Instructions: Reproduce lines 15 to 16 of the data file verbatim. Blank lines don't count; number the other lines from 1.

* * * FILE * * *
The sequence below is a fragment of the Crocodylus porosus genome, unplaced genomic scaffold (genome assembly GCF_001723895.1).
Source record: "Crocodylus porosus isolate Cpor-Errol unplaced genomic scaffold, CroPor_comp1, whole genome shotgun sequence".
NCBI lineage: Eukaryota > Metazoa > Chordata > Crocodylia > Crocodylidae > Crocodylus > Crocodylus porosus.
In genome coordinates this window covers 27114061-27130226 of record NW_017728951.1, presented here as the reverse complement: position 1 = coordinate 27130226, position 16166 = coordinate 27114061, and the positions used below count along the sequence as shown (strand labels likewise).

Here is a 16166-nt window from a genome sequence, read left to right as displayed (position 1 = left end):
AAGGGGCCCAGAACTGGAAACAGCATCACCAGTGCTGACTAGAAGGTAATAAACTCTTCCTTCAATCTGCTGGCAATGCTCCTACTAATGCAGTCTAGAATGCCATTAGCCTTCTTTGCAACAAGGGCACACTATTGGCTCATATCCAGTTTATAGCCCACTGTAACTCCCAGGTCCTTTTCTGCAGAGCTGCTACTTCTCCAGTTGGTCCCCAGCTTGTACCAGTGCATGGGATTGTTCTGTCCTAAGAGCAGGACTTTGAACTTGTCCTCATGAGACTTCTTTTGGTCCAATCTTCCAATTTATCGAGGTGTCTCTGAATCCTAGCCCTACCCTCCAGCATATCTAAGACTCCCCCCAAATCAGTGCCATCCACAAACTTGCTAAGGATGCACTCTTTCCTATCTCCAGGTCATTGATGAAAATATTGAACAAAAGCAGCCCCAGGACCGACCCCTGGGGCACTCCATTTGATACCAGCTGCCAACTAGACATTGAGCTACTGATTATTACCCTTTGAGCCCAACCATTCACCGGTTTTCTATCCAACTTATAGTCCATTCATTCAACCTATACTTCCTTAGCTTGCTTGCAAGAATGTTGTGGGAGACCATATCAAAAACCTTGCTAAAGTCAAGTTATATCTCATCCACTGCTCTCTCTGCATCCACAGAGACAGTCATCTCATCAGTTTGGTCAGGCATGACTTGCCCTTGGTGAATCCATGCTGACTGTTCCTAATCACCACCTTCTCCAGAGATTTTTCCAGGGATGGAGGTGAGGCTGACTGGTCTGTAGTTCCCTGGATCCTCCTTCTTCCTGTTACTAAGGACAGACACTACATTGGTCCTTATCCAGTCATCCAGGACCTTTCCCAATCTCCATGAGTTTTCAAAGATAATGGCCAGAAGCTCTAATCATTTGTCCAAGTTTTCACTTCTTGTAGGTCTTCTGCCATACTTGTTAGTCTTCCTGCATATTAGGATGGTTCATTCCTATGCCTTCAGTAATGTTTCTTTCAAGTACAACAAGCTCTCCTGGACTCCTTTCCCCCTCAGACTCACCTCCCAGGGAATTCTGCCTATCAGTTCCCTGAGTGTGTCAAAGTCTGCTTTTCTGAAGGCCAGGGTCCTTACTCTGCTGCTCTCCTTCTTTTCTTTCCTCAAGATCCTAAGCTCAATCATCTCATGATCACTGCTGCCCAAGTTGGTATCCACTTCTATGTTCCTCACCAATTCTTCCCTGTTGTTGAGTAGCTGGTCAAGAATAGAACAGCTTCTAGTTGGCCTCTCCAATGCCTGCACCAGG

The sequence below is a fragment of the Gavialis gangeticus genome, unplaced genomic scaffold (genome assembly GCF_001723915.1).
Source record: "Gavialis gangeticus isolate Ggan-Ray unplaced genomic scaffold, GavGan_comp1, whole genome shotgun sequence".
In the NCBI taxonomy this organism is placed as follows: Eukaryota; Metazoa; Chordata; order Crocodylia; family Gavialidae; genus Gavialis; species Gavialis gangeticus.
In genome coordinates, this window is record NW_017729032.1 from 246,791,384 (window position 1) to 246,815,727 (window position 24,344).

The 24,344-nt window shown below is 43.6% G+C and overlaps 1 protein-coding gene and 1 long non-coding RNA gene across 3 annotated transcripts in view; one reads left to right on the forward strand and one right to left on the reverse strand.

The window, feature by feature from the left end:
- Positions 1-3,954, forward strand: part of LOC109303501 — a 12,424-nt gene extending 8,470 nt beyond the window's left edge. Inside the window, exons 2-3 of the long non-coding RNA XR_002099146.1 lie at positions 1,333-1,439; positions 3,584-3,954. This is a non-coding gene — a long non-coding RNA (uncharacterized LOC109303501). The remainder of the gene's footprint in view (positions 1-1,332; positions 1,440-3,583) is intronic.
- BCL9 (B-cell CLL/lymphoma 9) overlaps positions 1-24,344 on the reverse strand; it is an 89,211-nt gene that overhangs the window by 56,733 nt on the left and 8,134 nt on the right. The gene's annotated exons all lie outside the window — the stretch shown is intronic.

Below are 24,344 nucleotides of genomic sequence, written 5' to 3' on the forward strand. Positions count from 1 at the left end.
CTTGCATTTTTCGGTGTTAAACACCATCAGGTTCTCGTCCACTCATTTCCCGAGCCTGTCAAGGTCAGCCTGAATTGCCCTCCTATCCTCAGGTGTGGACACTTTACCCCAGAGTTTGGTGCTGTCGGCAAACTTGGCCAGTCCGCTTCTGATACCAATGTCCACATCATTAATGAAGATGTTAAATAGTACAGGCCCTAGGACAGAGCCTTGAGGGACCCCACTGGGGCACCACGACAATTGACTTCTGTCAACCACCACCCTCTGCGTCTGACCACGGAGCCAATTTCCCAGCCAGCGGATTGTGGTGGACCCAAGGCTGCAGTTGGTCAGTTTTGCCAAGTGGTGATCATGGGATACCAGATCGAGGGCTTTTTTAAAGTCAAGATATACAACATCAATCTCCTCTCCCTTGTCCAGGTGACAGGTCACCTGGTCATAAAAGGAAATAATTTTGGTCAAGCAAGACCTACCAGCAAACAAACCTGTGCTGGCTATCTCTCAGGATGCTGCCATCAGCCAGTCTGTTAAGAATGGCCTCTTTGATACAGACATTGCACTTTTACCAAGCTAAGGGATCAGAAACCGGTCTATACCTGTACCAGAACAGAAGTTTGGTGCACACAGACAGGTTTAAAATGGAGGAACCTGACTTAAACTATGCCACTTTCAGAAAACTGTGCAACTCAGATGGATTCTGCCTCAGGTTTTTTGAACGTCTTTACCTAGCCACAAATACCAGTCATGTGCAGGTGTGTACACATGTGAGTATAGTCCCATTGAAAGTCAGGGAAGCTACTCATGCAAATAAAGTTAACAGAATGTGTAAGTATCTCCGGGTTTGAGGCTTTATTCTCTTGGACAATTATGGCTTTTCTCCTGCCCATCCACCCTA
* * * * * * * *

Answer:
Below are 24,344 nucleotides of genomic sequence, written 5' to 3' on the forward strand. Positions count from 1 at the left end.
CTTGCATTTTTCGGTGTTAAACACCATCAGGTTCTCGTCCACTCATTTCCCGAGCCTGTCAAGGTCAGCCTGAATTGCCCTCCTATCCTCAGGTGTGGACACTTTACCCCAGAGTTTGGTGCTGTCGGCAAACTTGGCCAGTCCGCTTCTGATACCAATGTCCACATCATTAATGAAGATGTTAAATAGTACAGGCCCTAGGACAGAGCCTTGAGGGACCCCACTGGGGCACCACGACAATTGACTTCTGTCAACCACCACCCTCTGCGTCTGACCACGGAGCCAATTTCCCAGCCAGCGGATTGTGGTGGACCCAAGGCTGCAGTTGGTCAGTTTTGCCAAGTGGTGATCATGGGATACCAGATCGAGGGCTTTTTTAAAGTCAAGATATACAACATCAATCTCCTCTCCCTTGTCCAGGTGACAGGTCACCTGGTCATAAAAGGAAATAATTTTGGTCAAGCAAGACCTACCAGCAAACAAACCTGTGCTGGCTATCTCTCAGGATGCTGCCATCAGCCAGTCTGTTAAGAATGGCCTCTTTGATACAGACATTGCACTTTTACCAAGCTAAGGGATCAGAAACCGGTCTATACCTGTACCAGAACAGAAGTTTGGTGCACACAGACAGGTTTAAAATGGAGGAACCTGACTTAAACTATGCCACTTTCAGAAAACTGTGCAACTCAGATGGATTCTGCCTCAGGTTTTTTGAACGTCTTTACCTAGCCACAAATACCAGTCATGTGCAGGTGTGTACACATGTGAGTATAGTCCCATTGAAAGTCAGGGAAGCTACTCATGCAAATAAAGTTAACAGAATGTGTAAGTATCTCCGGGTTTGAGGCTTTATTCTCTTGGACAATTATGGCTTTTCTCCTGCCCATCCACCCTA